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New Requirements For Childhood Immunizations This School Year

Tuesday, July 22, 2008

Health providers urge parents to make appointments before summer ends

Every year, parents need to make sure their children are up to date on their immunizations. Parents using the same immunization checklist as last year might find that their child can’t go to the first day of classes, because the immunization requirements have changed.

“The state has mandated certain age groups to receive additional immunizations of Pneumococcal Conjugate Vaccine (PCV); Tetanus, Diphtheria and Acellular Pertussis Vaccine (Tdap); and Varicella, also known as the chickenpox vaccine, in order to attend school this fall,” said Pediatrician Nor Ramli, M.D., of Aurora Health Care’s Marinette Menominee Clinic on University Drive

Immunization changes for the 2008-2009 school year include:

  • Daycare-aged children must have two to three PCV doses, depending on their age.
  • Children and teens in grades six, nine and 12 must have one dose of Tdap.
  • Children five years old and entering kindergarten and those in sixth and twelfth grades must have two doses of the chicken pox vaccine or documented illness.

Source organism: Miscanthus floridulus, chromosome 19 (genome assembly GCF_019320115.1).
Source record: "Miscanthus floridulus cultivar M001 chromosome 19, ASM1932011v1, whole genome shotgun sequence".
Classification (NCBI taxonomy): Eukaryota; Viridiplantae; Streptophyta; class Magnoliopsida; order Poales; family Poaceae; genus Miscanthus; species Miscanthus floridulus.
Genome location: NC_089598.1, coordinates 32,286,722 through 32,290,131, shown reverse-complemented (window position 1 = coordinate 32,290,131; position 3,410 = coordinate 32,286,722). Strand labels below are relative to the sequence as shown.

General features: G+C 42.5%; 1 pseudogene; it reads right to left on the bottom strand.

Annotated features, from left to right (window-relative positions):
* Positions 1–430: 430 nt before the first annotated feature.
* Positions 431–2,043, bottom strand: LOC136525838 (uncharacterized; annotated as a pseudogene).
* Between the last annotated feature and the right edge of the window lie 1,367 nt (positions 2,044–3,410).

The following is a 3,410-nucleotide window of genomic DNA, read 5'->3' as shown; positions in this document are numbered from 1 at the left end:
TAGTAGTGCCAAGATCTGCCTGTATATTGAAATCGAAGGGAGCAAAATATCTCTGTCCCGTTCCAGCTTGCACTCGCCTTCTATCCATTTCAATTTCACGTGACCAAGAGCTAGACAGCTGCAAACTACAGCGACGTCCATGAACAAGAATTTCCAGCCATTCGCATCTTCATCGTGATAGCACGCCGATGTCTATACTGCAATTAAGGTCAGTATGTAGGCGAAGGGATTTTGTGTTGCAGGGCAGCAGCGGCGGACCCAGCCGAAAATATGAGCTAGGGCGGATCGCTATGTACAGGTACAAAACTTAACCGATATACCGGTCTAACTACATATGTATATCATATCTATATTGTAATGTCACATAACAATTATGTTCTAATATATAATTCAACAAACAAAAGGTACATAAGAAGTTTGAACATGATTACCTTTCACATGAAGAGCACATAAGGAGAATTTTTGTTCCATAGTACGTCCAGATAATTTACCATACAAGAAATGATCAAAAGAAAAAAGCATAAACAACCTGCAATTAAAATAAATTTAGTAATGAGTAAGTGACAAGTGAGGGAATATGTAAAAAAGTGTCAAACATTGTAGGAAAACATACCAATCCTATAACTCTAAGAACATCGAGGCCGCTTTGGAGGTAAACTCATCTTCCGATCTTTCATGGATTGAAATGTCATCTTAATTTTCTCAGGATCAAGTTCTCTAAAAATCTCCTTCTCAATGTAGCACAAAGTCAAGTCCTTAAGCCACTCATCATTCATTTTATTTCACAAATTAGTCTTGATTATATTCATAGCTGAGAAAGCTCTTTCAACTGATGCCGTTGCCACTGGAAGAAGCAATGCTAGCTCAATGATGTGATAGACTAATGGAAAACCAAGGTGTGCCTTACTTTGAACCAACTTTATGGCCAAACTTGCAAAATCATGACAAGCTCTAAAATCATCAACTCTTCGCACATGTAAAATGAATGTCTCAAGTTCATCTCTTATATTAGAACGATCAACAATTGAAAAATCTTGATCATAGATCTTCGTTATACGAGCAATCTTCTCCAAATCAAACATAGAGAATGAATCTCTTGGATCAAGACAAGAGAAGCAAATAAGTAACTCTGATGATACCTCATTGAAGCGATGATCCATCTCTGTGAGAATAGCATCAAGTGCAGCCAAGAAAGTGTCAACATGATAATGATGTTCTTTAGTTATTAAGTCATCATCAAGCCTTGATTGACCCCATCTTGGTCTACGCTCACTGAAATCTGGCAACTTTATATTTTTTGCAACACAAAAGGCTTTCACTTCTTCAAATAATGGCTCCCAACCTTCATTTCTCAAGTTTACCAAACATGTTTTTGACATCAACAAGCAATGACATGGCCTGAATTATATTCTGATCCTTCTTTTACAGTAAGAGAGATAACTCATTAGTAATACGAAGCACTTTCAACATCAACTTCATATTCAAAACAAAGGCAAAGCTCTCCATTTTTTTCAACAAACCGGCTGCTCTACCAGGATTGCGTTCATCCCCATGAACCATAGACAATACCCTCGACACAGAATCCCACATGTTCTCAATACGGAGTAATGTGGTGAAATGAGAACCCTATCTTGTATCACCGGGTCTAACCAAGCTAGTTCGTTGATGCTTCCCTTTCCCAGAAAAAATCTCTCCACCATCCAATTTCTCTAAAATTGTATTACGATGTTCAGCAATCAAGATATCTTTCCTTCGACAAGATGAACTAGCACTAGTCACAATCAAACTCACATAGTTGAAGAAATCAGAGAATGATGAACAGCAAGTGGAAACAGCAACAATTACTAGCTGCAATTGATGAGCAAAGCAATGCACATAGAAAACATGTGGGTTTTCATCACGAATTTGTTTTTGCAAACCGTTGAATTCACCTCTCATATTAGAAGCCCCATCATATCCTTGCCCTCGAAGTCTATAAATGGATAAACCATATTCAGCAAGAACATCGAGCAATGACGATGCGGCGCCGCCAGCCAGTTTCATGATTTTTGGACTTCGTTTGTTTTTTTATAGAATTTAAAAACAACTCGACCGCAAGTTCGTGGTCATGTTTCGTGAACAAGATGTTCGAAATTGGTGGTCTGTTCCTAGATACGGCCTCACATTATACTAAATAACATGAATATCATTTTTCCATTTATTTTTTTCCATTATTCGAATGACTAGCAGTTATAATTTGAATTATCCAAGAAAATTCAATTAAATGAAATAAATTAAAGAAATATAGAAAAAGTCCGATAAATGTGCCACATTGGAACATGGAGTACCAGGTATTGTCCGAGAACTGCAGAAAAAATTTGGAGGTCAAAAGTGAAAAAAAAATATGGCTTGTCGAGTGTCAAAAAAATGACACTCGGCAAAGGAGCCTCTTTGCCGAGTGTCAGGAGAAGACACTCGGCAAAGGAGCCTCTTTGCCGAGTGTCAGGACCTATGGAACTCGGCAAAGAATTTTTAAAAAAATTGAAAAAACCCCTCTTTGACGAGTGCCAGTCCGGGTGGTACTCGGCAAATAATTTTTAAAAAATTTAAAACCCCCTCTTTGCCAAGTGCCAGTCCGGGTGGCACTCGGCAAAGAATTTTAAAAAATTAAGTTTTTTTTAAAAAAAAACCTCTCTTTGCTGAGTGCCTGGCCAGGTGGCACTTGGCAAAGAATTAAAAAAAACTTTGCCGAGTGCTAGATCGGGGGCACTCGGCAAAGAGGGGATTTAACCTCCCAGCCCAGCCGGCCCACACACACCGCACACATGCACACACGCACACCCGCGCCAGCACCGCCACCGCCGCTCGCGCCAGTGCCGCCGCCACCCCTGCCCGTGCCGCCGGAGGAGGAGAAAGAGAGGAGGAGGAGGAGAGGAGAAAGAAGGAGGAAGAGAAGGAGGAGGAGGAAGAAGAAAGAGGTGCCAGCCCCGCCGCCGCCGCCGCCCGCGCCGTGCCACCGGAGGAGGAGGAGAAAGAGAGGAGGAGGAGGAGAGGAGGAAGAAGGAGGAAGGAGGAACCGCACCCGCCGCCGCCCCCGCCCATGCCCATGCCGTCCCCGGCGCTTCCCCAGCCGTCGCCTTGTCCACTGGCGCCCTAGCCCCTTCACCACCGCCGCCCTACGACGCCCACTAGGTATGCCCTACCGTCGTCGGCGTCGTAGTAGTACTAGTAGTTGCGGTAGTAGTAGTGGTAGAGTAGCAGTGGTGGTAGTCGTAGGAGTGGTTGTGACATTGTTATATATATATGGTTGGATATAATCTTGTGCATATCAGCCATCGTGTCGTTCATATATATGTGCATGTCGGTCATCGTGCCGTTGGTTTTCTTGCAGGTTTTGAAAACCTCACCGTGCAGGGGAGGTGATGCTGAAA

These requirements will be added for other grade levels in the next few years.

“Children who don’t get immunized are at risk of catching disease and may not be able to attend school or child care,” said Ramli. “A child who is not immunized is also a threat to others.”

Wisconsin has one of the highest rates of pertussis because the vaccination given five to 10 years ago loses its protection.

In addition to the Tdap vaccine, the chickenpox vaccine is also important.

“It has been proven that two doses of the chickenpox vaccine are better than getting one, so the state is requiring an extra dose,” explained Ramli.

She continued, “School districts and parents have been notified. This is a friendly reminder that there are only a few weeks left to get the immunizations before school starts.”

Parents with questions about vaccines can visit to learn more.

To schedule an appointment with a physician at the Aurora Marinette Menominee Clinic, call (715) 735-3998.

Aurora Health Care is a not-for-profit Wisconsin health care provider and a nationally recognized leader in efforts to improve the quality of health care. Aurora offers services at sites in more than 90 communities throughout eastern Wisconsin.


Jen Strebel: (920-496-6369)

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